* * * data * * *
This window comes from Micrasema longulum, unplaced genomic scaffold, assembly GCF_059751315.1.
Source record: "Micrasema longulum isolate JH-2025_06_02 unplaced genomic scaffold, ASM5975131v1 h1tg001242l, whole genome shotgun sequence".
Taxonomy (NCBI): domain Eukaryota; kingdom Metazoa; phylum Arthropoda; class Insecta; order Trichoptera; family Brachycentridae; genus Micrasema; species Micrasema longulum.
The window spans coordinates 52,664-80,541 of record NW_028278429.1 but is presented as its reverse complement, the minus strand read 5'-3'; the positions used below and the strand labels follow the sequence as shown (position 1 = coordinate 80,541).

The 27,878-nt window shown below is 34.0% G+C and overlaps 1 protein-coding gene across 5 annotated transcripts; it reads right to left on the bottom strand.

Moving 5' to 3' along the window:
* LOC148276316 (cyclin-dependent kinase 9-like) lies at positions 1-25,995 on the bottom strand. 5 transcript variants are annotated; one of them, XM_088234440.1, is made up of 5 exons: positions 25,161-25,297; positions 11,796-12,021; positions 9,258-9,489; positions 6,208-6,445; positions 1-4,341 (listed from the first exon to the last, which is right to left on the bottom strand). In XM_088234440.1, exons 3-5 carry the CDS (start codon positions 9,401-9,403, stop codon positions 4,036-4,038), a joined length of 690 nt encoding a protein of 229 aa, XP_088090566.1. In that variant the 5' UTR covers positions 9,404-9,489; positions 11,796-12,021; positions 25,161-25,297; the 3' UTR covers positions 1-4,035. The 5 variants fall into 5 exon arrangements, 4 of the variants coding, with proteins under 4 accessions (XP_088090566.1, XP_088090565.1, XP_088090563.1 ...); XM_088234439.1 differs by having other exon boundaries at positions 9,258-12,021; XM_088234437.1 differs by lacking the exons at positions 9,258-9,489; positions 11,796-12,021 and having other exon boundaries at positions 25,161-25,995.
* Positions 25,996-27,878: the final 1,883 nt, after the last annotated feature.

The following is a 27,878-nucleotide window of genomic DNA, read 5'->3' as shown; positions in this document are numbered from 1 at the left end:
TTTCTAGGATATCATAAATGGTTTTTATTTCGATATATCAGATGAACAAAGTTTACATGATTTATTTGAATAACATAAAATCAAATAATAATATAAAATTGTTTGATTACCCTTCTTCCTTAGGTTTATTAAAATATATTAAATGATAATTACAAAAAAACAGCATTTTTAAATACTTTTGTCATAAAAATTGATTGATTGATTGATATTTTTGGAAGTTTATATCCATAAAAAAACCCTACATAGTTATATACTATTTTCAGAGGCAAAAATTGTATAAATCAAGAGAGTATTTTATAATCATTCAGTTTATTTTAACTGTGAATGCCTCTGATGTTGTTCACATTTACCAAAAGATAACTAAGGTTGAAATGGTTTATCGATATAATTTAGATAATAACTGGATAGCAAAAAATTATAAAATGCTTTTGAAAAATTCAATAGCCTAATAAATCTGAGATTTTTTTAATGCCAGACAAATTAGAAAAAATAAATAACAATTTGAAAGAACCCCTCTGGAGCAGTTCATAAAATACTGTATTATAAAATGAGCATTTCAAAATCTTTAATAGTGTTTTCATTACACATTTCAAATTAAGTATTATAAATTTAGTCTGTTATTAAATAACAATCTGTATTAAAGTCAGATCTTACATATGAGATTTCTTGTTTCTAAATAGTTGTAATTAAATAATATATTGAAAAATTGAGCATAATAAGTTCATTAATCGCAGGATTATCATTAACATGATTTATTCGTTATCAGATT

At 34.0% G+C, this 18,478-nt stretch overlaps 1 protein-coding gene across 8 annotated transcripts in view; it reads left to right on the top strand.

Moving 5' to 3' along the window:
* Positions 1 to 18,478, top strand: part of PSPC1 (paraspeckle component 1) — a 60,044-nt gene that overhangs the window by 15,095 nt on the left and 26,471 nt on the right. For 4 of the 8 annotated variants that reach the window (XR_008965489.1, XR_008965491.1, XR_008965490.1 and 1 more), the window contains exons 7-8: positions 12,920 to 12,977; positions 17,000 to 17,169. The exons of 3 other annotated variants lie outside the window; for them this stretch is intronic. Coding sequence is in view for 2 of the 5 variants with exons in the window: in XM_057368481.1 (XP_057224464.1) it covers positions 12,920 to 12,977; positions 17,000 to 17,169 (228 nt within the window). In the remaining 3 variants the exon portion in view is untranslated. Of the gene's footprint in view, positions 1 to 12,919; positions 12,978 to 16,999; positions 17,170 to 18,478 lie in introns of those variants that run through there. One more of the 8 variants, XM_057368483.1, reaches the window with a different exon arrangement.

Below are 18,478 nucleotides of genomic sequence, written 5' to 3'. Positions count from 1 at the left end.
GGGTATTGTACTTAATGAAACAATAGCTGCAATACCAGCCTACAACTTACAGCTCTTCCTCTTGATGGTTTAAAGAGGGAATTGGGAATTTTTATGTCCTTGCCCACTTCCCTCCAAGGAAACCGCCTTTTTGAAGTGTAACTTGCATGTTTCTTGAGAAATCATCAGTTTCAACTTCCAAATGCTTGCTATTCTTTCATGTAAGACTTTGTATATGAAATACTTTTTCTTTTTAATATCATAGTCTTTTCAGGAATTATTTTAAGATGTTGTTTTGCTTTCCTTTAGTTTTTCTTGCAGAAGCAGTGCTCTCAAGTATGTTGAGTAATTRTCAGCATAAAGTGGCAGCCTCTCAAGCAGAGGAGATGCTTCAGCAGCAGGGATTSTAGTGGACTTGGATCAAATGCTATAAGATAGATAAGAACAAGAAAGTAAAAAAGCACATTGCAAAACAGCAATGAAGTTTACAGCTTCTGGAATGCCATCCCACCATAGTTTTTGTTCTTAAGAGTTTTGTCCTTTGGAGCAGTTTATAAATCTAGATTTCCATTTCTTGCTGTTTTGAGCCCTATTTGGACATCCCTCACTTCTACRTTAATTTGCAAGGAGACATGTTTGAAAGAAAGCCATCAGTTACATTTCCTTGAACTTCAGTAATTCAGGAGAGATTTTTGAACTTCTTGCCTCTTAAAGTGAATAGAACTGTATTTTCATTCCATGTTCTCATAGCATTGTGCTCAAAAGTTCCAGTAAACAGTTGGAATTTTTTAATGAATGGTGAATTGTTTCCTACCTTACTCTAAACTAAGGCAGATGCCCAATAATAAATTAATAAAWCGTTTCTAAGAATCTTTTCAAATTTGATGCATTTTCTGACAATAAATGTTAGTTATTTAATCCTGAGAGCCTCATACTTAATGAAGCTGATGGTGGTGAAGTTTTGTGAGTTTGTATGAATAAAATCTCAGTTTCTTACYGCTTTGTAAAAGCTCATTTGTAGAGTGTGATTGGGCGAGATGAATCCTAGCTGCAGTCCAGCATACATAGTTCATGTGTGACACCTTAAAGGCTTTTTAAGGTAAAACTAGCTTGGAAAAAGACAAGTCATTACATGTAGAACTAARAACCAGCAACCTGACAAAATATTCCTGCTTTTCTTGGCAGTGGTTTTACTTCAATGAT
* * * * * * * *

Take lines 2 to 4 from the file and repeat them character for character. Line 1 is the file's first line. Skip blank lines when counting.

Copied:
Source record: "Micrasema longulum isolate JH-2025_06_02 unplaced genomic scaffold, ASM5975131v1 h1tg001242l, whole genome shotgun sequence".
Taxonomy (NCBI): domain Eukaryota; kingdom Metazoa; phylum Arthropoda; class Insecta; order Trichoptera; family Brachycentridae; genus Micrasema; species Micrasema longulum.
The window spans coordinates 52,664-80,541 of record NW_028278429.1 but is presented as its reverse complement, the minus strand read 5'-3'; the positions used below and the strand labels follow the sequence as shown (position 1 = coordinate 80,541).